Class Notes: 7/31/2013
Mark 2:18-23 Jesus describes the new protocol plan to John's disciples and Jesus' disciples trample on the Pharisees' Sabbath keeping rules
In our study of Mark we are in Mark 2:18 we see Jesus being criticized by John the Baptizer's disciples regarding His attendance at Matthew's party.
This criticism comes on the day after Jesus and His disciples had attended the party at Matthew's house. This is subtle indirect criticism regarding their attending the party with people who were social outcasts.
Legalism always puts the believer in direct opposition to Jesus Christ and grace. Legalism causes the believer to imitate the unbeliever's religion. Legalism causes the believer to be linked with the unbeliever as in "we and the Pharisees." Legalism is evil.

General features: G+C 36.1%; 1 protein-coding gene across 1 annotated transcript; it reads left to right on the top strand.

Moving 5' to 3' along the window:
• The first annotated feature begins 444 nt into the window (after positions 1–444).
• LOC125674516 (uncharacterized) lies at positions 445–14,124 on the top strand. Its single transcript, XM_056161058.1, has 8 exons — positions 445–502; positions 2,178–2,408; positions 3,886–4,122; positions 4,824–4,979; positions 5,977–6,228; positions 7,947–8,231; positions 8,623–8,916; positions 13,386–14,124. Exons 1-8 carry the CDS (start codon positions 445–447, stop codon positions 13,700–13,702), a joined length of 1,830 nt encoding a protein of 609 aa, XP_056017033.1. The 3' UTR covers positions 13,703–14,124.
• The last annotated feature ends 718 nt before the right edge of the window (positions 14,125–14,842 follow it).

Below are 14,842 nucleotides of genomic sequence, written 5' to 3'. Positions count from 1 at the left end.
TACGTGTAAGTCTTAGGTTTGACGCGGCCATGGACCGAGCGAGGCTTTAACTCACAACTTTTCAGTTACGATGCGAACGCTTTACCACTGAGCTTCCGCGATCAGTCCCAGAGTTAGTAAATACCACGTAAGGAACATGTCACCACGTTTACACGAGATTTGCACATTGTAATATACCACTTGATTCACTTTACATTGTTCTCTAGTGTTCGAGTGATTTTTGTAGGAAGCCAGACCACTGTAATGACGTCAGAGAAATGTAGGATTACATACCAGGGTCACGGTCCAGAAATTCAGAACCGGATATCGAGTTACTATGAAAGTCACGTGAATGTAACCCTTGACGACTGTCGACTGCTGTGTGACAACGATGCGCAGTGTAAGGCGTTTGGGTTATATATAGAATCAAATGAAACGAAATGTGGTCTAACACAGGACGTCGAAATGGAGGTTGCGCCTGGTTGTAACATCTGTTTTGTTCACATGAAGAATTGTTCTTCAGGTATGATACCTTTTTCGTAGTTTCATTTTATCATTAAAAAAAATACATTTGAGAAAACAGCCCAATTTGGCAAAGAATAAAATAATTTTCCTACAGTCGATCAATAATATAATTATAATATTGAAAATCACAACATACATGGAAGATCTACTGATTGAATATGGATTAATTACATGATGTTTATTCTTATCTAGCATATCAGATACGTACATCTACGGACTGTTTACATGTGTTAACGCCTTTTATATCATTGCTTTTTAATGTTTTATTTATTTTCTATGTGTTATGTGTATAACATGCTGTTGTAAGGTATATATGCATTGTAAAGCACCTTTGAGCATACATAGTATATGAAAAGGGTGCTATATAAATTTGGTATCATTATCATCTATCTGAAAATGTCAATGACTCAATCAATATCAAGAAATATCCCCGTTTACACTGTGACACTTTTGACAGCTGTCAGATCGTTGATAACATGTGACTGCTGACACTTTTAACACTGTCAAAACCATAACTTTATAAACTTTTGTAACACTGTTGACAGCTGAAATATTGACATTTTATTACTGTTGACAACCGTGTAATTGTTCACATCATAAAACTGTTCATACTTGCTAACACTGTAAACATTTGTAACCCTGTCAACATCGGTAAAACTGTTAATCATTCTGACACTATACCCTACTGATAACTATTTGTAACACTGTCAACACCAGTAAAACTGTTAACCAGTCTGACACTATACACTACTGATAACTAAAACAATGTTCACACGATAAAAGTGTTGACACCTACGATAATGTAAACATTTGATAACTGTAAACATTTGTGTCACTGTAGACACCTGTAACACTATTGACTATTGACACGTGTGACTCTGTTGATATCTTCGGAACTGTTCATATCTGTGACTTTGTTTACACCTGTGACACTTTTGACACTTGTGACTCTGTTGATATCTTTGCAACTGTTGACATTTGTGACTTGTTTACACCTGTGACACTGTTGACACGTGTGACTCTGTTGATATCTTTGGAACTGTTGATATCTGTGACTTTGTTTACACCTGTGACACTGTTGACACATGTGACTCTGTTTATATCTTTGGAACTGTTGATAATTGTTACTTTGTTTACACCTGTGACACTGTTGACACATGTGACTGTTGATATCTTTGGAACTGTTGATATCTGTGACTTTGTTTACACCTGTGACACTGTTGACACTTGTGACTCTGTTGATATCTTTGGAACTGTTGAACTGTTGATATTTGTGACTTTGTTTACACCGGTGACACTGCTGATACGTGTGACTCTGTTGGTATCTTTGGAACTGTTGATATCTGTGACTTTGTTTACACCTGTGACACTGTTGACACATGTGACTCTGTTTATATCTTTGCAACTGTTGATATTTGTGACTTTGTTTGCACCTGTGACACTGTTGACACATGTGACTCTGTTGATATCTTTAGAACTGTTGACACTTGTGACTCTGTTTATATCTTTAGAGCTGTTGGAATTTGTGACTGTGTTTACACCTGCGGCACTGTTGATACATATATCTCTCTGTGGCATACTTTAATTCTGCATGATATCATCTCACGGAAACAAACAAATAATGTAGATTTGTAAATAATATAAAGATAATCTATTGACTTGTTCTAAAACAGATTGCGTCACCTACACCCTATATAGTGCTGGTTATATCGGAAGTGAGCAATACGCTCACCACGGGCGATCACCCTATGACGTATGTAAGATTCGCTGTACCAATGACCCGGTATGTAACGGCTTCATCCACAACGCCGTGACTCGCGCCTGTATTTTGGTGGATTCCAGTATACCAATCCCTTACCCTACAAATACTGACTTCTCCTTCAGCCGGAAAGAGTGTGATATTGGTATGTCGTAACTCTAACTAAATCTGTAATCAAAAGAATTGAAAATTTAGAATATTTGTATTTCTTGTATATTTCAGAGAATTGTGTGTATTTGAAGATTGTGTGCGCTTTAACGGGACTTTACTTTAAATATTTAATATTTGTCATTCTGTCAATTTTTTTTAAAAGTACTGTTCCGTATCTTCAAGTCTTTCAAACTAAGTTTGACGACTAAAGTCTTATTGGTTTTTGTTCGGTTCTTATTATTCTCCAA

They were fasting with the religious people rather than out partying with Jesus the previous evening and now they have the gall to criticize Jesus about it.
Mark 2:19; Jesus uses three analogies in his answer to the criticism from John's arrogant disciples. The first answer has to do with inner happiness or true spirituality. It is an illustration of a wedding feast.
"Can the wedding guests fast as long as the bridegroom is with them?" To understand this we must understand that the custom of the time was for wedding guests to stay in the house with the bride and the groom during the honeymoon.
They all feasted, partied and had a great time and it was a very exciting and happy time and everyone had a lot of fun but the party broke up when the bride and the groom left.
In the analogy the wedding guests are believers and the groom is Jesus Christ. Jesus Christ is on the earth and what Jesus is saying to them is: "As long as I am here in person you should be having a party."
Mark 2:20; " … but the day will come when the bridegroom will suddenly be taken from them, and then shall they fast" (in the true sense of the word with the prioritization of Bible study and prayer). This is an illustration of the happiness of having a relaxed mental attitude.